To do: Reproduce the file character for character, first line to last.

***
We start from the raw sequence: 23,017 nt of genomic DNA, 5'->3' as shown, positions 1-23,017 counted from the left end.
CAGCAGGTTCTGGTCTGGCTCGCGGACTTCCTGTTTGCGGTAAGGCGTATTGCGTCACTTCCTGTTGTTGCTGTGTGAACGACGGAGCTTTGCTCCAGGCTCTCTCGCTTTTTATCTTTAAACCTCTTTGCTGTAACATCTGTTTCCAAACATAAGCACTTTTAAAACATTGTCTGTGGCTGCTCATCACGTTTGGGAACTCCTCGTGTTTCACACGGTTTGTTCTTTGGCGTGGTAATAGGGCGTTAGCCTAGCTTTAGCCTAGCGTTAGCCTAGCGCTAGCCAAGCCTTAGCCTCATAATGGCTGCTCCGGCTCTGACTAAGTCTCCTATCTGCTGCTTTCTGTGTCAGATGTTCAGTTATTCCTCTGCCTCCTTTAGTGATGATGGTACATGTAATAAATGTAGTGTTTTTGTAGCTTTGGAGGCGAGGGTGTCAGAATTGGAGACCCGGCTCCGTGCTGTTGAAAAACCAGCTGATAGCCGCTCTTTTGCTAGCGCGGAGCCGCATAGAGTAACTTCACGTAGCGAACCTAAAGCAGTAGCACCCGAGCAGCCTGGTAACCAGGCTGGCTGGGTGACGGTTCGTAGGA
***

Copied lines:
We start from the raw sequence: 23,017 nt of genomic DNA, 5'->3' as shown, positions 1-23,017 counted from the left end.
CAGCAGGTTCTGGTCTGGCTCGCGGACTTCCTGTTTGCGGTAAGGCGTATTGCGTCACTTCCTGTTGTTGCTGTGTGAACGACGGAGCTTTGCTCCAGGCTCTCTCGCTTTTTATCTTTAAACCTCTTTGCTGTAACATCTGTTTCCAAACATAAGCACTTTTAAAACATTGTCTGTGGCTGCTCATCACGTTTGGGAACTCCTCGTGTTTCACACGGTTTGTTCTTTGGCGTGGTAATAGGGCGTTAGCCTAGCTTTAGCCTAGCGTTAGCCTAGCGCTAGCCAAGCCTTAGCCTCATAATGGCTGCTCCGGCTCTGACTAAGTCTCCTATCTGCTGCTTTCTGTGTCAGATGTTCAGTTATTCCTCTGCCTCCTTTAGTGATGATGGTACATGTAATAAATGTAGTGTTTTTGTAGCTTTGGAGGCGAGGGTGTCAGAATTGGAGACCCGGCTCCGTGCTGTTGAAAAACCAGCTGATAGCCGCTCTTTTGCTAGCGCGGAGCCGCATAGAGTAACTTCACGTAGCGAACCTAAAGCAGTAGCACCCGAGCAGCCTGGTAACCAGGCTGGCTGGGTGACGGTTCGTAGGA